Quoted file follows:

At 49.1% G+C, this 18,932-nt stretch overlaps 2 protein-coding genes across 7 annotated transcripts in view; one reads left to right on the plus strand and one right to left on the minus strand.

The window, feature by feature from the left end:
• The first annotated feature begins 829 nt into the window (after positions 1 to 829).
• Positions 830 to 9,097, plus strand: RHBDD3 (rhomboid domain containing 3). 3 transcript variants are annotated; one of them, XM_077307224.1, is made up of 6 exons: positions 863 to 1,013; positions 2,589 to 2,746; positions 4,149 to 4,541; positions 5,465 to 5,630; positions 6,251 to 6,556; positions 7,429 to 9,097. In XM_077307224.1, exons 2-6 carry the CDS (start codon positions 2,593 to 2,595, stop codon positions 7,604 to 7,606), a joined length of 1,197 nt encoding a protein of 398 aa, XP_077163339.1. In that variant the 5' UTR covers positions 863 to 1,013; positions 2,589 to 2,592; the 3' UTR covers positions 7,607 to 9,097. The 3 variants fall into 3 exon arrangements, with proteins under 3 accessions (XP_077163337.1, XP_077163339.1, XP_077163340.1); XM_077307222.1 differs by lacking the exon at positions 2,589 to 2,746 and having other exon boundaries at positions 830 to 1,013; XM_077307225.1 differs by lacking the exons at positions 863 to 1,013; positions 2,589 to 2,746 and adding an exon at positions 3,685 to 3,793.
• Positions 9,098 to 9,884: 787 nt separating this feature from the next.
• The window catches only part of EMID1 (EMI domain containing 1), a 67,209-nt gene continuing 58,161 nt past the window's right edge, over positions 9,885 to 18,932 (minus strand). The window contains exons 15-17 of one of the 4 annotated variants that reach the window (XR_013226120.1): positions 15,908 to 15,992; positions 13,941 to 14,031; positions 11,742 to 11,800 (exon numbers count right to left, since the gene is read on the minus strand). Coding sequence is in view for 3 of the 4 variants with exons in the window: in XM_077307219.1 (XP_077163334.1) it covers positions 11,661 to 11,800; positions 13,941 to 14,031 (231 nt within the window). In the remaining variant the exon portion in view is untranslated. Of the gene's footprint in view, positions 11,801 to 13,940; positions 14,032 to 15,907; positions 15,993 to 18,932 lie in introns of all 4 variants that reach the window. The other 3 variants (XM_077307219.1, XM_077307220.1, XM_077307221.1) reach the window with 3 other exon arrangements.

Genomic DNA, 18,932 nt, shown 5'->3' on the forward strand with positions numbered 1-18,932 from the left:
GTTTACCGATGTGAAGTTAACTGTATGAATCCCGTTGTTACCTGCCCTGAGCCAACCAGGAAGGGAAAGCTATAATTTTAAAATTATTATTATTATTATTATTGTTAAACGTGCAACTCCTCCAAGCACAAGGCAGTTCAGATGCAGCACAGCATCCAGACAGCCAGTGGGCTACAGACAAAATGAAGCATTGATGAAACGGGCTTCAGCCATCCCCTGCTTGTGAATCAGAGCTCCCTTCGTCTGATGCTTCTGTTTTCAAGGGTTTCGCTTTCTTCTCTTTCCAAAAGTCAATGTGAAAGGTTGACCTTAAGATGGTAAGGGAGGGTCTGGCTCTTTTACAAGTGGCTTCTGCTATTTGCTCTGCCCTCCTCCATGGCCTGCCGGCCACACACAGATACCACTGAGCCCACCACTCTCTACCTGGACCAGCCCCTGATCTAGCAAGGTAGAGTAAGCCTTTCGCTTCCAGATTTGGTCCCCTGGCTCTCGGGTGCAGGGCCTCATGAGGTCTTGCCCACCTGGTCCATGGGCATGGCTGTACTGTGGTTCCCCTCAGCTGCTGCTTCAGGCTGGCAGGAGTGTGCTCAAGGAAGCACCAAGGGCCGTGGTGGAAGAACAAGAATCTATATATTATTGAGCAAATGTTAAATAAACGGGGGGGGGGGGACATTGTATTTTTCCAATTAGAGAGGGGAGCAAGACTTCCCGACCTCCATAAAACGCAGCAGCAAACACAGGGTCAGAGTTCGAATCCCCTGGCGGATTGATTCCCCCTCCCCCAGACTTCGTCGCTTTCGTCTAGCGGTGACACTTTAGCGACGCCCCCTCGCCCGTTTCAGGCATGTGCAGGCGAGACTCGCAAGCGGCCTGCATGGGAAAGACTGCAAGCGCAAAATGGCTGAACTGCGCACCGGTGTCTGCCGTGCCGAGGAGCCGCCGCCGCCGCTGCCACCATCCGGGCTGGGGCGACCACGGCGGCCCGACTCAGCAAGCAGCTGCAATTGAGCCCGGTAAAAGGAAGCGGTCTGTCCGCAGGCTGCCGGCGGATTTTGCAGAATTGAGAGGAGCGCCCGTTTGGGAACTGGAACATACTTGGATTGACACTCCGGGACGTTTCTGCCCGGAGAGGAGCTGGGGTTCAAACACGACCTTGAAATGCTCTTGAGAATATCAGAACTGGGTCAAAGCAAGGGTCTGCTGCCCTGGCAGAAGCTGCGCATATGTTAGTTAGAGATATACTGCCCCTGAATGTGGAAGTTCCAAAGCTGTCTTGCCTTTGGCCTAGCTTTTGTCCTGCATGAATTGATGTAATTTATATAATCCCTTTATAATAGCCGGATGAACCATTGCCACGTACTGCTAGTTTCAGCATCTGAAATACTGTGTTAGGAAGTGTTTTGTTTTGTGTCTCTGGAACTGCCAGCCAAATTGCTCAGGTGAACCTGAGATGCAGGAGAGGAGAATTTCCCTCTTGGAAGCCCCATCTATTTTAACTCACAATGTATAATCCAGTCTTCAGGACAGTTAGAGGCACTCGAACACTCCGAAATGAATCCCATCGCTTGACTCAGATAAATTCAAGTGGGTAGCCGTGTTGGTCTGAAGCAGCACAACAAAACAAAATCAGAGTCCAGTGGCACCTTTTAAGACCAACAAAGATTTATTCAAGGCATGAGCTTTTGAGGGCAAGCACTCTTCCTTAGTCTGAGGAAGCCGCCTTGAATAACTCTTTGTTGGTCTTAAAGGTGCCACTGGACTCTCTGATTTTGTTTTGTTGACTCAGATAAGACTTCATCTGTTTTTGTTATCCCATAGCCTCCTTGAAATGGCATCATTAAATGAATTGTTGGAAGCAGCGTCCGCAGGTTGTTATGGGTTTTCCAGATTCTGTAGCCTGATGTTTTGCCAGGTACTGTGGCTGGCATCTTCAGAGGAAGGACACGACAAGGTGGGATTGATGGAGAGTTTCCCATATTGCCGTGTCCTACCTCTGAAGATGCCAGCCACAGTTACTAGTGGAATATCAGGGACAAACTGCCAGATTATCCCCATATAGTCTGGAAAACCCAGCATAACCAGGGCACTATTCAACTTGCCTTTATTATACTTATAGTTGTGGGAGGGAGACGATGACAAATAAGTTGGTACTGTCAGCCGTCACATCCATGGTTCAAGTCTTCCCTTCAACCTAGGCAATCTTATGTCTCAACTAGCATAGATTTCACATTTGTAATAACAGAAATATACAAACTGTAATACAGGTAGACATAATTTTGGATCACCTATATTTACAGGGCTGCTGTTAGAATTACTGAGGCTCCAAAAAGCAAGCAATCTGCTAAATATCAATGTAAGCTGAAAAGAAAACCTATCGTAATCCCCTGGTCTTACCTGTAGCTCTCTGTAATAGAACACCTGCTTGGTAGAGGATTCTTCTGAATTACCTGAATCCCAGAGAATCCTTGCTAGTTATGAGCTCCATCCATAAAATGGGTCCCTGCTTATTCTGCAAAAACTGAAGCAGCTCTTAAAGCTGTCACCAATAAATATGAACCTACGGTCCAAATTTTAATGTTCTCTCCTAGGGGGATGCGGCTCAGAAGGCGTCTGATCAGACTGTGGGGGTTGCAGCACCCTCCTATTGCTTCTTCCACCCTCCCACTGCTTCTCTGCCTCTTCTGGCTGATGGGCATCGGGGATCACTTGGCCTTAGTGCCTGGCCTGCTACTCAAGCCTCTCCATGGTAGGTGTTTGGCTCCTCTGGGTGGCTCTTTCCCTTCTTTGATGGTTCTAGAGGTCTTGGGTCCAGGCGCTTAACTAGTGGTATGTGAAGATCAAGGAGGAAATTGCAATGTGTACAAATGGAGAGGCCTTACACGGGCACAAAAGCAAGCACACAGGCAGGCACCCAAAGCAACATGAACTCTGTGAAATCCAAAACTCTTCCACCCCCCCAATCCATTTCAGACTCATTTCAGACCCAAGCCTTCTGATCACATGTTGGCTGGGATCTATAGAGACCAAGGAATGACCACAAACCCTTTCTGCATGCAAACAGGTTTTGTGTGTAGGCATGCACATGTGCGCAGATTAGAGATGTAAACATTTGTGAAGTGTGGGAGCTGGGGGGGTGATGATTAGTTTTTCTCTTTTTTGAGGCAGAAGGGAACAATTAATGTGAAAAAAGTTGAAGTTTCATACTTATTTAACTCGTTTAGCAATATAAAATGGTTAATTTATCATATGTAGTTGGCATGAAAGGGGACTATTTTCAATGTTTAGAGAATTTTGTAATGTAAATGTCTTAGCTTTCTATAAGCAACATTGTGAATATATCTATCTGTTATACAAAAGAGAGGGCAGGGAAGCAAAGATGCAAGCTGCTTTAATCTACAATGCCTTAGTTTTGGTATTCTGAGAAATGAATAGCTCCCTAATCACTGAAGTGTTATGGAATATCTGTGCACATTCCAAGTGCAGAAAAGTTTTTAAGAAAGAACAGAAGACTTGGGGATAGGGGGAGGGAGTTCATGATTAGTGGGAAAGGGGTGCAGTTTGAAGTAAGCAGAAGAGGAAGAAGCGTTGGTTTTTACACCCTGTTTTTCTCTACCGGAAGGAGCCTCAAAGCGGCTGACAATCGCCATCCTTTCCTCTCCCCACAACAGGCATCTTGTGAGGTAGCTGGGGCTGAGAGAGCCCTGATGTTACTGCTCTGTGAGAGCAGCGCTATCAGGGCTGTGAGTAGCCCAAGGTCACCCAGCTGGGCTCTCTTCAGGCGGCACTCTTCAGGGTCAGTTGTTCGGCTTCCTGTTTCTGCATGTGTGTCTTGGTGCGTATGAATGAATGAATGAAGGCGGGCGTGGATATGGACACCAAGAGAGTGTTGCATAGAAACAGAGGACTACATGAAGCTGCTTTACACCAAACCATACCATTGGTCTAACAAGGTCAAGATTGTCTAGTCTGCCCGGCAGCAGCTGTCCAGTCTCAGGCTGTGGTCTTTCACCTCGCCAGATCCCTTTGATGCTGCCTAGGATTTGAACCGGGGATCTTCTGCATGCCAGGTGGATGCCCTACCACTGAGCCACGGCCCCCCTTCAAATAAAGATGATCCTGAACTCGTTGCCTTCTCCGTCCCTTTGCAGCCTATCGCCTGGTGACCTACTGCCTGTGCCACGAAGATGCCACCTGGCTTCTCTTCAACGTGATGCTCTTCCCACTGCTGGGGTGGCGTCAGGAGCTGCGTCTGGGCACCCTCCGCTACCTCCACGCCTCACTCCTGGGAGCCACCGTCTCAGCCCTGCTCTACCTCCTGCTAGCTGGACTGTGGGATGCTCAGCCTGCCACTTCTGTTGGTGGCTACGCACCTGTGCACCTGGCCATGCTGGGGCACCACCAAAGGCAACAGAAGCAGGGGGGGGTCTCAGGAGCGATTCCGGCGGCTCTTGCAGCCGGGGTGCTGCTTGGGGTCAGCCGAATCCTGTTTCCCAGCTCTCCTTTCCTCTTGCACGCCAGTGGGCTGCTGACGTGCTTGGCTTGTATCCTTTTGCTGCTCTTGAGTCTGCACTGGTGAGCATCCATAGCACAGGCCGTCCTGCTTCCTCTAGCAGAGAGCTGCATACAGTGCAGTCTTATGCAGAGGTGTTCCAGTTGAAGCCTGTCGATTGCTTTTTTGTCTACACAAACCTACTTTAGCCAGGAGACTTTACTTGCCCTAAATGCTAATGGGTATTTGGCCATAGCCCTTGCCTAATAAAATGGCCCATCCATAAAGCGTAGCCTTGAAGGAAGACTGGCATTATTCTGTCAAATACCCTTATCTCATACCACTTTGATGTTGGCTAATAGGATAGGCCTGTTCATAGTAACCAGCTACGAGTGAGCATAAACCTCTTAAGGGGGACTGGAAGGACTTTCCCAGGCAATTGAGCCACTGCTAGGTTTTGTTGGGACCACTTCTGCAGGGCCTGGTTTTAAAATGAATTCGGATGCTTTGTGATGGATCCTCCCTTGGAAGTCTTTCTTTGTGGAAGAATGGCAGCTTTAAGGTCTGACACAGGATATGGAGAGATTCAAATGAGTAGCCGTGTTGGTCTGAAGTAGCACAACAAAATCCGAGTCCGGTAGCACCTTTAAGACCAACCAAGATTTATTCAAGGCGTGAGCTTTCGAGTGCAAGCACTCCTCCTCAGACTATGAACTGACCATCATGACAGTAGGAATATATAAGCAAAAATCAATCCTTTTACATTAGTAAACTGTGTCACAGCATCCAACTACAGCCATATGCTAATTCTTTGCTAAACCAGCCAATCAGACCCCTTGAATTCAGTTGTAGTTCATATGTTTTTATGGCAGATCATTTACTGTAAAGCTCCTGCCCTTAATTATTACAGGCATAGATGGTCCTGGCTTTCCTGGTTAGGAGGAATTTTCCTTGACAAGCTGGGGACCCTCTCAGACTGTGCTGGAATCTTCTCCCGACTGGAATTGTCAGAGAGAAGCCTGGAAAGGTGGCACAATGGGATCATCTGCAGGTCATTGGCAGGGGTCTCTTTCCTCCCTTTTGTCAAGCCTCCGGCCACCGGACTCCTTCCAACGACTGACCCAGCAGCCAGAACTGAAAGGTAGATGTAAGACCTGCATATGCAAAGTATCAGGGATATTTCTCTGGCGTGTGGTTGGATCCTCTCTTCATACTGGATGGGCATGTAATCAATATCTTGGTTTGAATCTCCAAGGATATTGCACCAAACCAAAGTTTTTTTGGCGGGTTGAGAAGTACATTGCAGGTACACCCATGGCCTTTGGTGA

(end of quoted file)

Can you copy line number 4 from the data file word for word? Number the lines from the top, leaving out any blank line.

• Positions 830 to 9,097, plus strand: RHBDD3 (rhomboid domain containing 3). 3 transcript variants are annotated; one of them, XM_077307224.1, is made up of 6 exons: positions 863 to 1,013; positions 2,589 to 2,746; positions 4,149 to 4,541; positions 5,465 to 5,630; positions 6,251 to 6,556; positions 7,429 to 9,097. In XM_077307224.1, exons 2-6 carry the CDS (start codon positions 2,593 to 2,595, stop codon positions 7,604 to 7,606), a joined length of 1,197 nt encoding a protein of 398 aa, XP_077163339.1. In that variant the 5' UTR covers positions 863 to 1,013; positions 2,589 to 2,592; the 3' UTR covers positions 7,607 to 9,097. The 3 variants fall into 3 exon arrangements, with proteins under 3 accessions (XP_077163337.1, XP_077163339.1, XP_077163340.1); XM_077307222.1 differs by lacking the exon at positions 2,589 to 2,746 and having other exon boundaries at positions 830 to 1,013; XM_077307225.1 differs by lacking the exons at positions 863 to 1,013; positions 2,589 to 2,746 and adding an exon at positions 3,685 to 3,793.